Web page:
Whistleblowers are perhaps the most important weapon in the fight against cybercrime, scams, and regulatory violations. The U.S. Securities and Exchange Commission (SEC) recently awarded $3.8 million to a whistleblower who provided significant information that helped the SEC disrupt an ongoing fraudulent scheme. The agency’s resulting enforcement action returned millions of dollars to harmed investors.
Since the beginning of the program nearly ten years ago, the SEC has ordered more than $2.5 billion in financial remedies based on whistleblower information, including more than $1.4 billion in disgorgement and prejudgment interest, of which almost $750 million has been returned or is scheduled to be returned to harmed investorsJane Norberg, Chief of the SEC’s Office of the Whistleblower.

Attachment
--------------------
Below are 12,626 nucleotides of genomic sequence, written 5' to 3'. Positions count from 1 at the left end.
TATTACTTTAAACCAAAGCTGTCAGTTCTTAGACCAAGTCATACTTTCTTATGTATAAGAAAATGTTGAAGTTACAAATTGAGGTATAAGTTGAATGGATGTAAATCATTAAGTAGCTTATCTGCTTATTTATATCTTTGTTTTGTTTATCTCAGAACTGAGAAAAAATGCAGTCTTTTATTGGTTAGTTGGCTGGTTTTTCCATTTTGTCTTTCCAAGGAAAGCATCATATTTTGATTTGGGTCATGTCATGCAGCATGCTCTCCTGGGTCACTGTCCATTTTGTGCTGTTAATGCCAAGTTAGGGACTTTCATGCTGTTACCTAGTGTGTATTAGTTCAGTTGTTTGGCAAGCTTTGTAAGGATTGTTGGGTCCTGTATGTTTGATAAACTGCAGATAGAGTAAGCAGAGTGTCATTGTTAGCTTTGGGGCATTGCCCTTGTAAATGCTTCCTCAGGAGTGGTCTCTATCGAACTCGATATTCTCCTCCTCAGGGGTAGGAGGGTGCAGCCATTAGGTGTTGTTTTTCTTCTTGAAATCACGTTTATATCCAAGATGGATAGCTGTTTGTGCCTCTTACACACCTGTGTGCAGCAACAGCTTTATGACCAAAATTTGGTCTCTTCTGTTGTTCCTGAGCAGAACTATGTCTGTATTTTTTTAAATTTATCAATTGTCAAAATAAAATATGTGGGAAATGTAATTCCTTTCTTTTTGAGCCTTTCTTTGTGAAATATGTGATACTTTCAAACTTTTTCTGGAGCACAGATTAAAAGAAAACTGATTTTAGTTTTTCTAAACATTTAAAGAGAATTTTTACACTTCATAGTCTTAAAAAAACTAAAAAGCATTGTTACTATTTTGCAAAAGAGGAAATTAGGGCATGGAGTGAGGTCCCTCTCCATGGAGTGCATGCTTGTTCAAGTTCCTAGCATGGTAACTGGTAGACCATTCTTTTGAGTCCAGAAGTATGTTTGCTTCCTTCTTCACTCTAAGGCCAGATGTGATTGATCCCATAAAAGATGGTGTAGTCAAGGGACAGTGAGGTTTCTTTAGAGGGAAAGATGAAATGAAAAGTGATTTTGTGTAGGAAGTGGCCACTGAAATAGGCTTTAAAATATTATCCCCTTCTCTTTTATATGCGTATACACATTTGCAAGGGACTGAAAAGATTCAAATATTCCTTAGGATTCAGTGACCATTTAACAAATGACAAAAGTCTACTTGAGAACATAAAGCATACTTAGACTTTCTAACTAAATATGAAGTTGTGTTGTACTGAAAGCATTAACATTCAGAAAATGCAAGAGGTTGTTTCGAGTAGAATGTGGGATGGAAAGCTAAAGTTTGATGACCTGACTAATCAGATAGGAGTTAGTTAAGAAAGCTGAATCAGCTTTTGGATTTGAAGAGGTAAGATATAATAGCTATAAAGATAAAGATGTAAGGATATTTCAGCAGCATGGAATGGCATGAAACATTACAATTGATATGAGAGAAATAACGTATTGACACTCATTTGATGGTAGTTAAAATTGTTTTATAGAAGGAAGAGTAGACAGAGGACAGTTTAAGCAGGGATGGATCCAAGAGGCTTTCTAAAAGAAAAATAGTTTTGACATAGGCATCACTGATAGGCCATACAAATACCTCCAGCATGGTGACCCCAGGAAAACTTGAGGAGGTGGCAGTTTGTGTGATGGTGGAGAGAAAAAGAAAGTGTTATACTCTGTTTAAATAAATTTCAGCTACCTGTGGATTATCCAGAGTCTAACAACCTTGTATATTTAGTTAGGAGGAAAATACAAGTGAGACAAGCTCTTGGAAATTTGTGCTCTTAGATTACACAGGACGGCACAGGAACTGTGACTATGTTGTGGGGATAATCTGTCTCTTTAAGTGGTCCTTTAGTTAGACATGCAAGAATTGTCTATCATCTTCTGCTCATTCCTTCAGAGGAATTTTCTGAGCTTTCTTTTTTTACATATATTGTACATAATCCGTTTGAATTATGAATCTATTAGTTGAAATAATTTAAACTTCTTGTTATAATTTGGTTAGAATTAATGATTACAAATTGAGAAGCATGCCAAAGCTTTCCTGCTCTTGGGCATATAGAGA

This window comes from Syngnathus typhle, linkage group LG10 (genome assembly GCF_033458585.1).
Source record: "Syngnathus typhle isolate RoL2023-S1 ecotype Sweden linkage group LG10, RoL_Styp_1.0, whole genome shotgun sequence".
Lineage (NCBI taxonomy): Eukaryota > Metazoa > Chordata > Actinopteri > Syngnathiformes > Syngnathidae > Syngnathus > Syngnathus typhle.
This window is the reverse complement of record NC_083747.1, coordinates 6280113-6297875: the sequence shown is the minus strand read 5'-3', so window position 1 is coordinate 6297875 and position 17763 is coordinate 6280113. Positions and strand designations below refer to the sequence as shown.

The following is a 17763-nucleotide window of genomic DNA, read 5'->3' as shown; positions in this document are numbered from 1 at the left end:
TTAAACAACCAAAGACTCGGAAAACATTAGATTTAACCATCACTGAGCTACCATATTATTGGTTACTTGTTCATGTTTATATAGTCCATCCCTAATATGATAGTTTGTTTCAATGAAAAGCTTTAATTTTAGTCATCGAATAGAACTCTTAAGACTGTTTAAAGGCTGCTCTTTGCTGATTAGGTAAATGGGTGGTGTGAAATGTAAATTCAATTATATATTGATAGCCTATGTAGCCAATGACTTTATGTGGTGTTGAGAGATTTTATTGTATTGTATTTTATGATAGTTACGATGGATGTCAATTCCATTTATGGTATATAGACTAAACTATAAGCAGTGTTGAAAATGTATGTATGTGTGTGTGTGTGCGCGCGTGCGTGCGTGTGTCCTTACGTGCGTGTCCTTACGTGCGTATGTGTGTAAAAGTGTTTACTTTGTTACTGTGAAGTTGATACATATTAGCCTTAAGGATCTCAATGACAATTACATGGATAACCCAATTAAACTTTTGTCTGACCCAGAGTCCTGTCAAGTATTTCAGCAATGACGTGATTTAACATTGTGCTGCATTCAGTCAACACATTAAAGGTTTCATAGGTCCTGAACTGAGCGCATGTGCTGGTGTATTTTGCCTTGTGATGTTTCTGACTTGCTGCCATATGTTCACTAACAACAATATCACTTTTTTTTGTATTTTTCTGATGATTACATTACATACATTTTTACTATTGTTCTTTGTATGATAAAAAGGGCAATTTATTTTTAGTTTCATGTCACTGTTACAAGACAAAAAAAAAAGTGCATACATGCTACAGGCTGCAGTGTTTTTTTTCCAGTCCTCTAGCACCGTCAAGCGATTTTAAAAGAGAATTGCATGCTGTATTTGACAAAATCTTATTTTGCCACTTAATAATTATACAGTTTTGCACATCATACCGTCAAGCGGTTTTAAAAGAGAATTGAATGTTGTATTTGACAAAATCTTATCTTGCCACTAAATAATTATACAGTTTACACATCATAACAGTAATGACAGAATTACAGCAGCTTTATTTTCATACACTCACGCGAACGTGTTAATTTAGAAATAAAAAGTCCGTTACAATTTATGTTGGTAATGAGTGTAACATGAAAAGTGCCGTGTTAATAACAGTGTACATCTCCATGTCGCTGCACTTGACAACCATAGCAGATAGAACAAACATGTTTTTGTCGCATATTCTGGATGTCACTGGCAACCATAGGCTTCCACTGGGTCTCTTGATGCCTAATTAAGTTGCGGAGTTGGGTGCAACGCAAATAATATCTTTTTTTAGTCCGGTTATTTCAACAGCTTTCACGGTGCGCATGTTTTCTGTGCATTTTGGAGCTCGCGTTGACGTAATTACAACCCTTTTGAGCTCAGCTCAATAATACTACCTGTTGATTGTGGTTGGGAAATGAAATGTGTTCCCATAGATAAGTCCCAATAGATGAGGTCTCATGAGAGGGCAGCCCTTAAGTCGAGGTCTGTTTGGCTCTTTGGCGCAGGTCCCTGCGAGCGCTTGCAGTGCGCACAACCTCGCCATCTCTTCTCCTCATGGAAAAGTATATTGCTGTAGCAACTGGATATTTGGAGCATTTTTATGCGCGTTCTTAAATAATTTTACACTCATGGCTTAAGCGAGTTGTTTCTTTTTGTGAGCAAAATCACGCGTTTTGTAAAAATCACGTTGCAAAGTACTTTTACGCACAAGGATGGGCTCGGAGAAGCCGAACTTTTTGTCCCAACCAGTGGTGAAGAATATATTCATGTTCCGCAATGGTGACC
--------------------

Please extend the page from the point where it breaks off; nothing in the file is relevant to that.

The SEC has awarded approximately $505 million to 87 individuals since issuing its first award in 2012. In the last 10 months alone, the agency awarded almost $119 million to 20 individuals. These payments are made out of an investor protection fund established by U.S. Congress that is financed entirely through monetary sanctions paid to the SEC by securities law violators. No money has been taken or withheld from harmed investors to pay whistleblower awards.